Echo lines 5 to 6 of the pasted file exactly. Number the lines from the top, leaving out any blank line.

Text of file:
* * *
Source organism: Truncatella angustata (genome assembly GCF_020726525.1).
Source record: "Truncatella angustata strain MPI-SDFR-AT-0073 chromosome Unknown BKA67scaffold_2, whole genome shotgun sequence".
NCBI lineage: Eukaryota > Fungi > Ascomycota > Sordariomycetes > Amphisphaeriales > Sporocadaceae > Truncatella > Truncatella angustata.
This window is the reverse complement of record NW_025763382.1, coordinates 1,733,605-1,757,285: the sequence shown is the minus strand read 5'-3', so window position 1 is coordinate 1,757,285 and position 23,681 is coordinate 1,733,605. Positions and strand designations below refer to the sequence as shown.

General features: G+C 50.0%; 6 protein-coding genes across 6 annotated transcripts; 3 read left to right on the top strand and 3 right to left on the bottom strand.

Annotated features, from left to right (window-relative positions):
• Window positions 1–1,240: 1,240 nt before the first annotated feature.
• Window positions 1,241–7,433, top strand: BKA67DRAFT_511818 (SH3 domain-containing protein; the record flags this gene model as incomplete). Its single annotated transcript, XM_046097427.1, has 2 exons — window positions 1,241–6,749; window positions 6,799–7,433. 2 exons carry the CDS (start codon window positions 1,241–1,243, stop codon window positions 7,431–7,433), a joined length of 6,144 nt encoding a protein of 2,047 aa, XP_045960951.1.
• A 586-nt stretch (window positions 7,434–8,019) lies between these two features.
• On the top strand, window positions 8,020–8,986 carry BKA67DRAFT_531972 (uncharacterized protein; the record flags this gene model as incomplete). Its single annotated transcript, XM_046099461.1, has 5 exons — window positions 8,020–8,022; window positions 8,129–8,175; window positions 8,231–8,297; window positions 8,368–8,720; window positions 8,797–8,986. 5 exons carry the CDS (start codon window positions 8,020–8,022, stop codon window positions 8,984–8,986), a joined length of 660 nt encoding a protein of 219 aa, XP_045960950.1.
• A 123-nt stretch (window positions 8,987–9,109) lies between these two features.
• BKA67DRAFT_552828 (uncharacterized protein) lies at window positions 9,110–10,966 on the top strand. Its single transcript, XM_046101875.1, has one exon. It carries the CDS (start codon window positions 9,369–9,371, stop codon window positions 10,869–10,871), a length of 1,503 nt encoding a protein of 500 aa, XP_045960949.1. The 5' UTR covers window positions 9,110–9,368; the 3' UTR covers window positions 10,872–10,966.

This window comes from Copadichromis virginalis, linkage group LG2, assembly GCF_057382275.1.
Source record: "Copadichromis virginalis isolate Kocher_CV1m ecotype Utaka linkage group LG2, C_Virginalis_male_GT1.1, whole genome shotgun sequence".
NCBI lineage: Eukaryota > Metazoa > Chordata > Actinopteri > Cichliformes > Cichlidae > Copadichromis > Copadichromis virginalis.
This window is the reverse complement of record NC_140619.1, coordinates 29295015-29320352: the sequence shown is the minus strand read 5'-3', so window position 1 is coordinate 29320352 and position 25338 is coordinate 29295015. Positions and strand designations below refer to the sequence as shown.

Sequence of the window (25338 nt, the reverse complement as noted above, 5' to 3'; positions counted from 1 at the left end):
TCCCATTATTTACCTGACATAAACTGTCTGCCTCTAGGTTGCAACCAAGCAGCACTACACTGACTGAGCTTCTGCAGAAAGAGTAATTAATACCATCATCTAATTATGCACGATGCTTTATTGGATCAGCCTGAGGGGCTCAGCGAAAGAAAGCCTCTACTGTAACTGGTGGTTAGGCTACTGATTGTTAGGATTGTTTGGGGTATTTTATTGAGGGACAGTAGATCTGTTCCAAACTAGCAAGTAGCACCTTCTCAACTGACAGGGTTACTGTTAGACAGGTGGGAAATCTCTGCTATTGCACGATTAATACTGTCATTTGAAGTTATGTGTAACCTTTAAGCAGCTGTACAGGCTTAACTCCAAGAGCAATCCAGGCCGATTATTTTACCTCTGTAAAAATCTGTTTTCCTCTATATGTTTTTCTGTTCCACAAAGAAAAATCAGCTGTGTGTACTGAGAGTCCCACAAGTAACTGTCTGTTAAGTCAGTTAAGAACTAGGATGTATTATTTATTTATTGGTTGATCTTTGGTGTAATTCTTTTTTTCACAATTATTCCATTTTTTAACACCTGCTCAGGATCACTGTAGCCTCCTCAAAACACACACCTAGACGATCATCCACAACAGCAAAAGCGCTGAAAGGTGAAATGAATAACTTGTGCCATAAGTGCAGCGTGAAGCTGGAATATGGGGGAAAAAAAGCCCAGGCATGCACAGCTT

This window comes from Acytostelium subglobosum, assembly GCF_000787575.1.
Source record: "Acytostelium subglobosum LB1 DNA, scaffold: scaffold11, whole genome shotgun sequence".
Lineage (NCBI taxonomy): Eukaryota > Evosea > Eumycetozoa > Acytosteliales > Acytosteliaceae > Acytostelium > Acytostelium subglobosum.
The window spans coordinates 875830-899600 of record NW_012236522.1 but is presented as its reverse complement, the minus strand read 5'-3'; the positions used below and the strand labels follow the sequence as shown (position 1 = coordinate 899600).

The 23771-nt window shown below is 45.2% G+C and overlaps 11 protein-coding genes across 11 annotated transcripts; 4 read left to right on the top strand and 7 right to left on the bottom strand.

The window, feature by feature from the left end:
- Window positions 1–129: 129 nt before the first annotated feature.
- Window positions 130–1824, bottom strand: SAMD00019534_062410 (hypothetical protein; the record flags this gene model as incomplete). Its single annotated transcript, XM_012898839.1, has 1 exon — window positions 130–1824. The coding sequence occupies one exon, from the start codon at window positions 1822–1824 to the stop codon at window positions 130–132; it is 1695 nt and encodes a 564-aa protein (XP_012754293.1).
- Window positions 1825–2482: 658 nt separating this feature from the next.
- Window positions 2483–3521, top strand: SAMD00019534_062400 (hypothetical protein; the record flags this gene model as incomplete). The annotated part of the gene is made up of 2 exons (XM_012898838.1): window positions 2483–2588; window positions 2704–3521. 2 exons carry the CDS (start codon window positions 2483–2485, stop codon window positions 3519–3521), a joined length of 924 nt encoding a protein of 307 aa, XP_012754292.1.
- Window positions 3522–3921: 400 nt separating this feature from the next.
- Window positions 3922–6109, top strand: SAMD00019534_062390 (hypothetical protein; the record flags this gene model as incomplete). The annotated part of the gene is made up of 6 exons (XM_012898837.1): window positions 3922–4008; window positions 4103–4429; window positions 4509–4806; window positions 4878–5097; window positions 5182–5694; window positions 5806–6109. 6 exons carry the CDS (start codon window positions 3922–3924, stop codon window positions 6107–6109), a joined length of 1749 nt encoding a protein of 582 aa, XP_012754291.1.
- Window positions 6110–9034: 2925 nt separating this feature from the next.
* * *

General features: G+C 50.0%; 6 protein-coding genes across 6 annotated transcripts; 3 read left to right on the top strand and 3 right to left on the bottom strand.

Annotated features, from left to right (window-relative positions):